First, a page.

I know you’ve probably seen an onslaught of comments, articles and memes when it comes to Will Smith, Chris Rock and the Oscars. There seems to be a plethora of thoughts on the incident itself but rather than reflecting on the occurrence itself, I thought about the experience of Black women when it comes to other’s holding our vulnerability and pain in a way that acknowledges our humanness.
Last month, for ‘Women’s History Month’ my aspiration was to celebrate the softness of Black women and this moment amplifies the importance of this in everyday circumstances.
In my journey of being a Black woman and holding space for the healing of Black women, I’ve found that it is often only ‘rage’ that tends to capture people’s attention and even in that case, it seems to be more about misunderstanding our emotions of frustration and where it stems from by labelling us as “Angry Black Women” as if we’re overreacting and that our truth is insignificant within the Western lens.
The reality is that most of us have lived with the world silencing our pain, a deep level of trauma that travels many generations. This trauma breeds anxiety, depression, scarcity, doubt, shame and more. We’re constantly being convinced that ‘resilience’ and strength is the only narrative that will be validated.
The Latin root word of ‘resilience’ is ‘resilire’ which means ‘to jump back’ or ‘to recoil’.
To be in a constant state of ‘jumping back’ implies that one is constantly being pushed, prodded and challenged. Any person having to constantly face an onslaught of challenges due to their genetic make-up will soon feel overwhelmed and reach a point of ‘rage’ and ‘frustration’.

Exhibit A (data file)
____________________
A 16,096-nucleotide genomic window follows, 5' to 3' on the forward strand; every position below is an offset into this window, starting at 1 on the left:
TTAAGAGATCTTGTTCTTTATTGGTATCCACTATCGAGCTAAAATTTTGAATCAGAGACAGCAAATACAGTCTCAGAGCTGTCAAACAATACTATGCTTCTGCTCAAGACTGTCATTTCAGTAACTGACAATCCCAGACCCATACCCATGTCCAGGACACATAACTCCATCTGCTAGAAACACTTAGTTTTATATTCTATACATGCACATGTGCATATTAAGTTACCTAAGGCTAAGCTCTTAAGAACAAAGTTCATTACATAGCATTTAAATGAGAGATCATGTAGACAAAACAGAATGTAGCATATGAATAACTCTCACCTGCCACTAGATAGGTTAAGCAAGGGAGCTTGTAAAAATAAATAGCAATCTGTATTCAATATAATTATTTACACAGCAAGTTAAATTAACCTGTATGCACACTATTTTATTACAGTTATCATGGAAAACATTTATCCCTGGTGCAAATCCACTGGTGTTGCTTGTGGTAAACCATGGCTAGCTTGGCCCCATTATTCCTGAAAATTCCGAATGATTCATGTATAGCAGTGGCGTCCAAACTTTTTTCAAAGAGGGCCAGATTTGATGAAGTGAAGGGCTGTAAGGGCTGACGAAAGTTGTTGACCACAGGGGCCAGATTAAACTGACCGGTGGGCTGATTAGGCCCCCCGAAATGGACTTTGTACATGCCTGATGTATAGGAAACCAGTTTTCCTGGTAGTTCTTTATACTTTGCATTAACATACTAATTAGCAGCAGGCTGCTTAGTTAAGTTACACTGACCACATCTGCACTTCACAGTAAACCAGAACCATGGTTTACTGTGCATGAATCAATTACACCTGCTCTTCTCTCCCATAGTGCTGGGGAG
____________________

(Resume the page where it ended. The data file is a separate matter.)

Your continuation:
We are in an era of significant change and we will no longer accept this type of harmful treatment.
As Bell Hooks once said
“All too often women believe it is a sign of commitment, an expression of love, to endure unkindness or cruelty, to forgive and forget. In actuality, when we love rightly we know that the healthy, loving response to cruelty and abuse is putting ourselves out of harm's way.”
So what is the solution? What does protecting Black women look like?
Start by acknowledging your own unconscious biases towards us.
What are the immediate assumptions that come to mind when you see an image of a Black woman?
Be as honest as you can with yourself because without seeing the ugly truth, you can’t move into a space of love.
Notice the common narratives in your environment that shape your perception : social media, your parents, your circle of friends, TV, film, etc
Write these thoughts down and reflect on each assumption. When was it planted into your subconscious? Who is the narrator? (Your mom, dad, grandparents, etc)
Once you get to a state of clarity you can began the journey of dissolving them.
I also find that the best way to replace narratives is by engaging with communities that I don’t have an intimate relationship with or understanding of.
It doesn’t necessarily need to be immediately with Black women (because that’s sort of like wanting to an Olympic swimmer but not building a holistic plan to get there), you can start with just engaging with narratives that differ from your own.
For example, I tend to listen to writers and thought leaders who’s perspective challenges my own understanding of life and certain topics. I find that concepts that challenge my own deeply imbedded belief systems creates an opening where I am an eager learner of all things rather than being set in my ways and unwilling to expand in ways that make me uncomfortable.
As Bell Hooks would say, the stretching of the mind is ‘love in action’.
“I write provocative social and cultural criticism that causes readers to stretch their minds, to think beyond set paradigms, I think of that work as love in action. While it may challenge, disturb and at times even frighten or enrage readers, love is always the place where I begin and end.”
Know that protecting Black women by stretching your own set paradigms is an act of immense love.
Be well magical soul,
Nurturer of Ayune Hair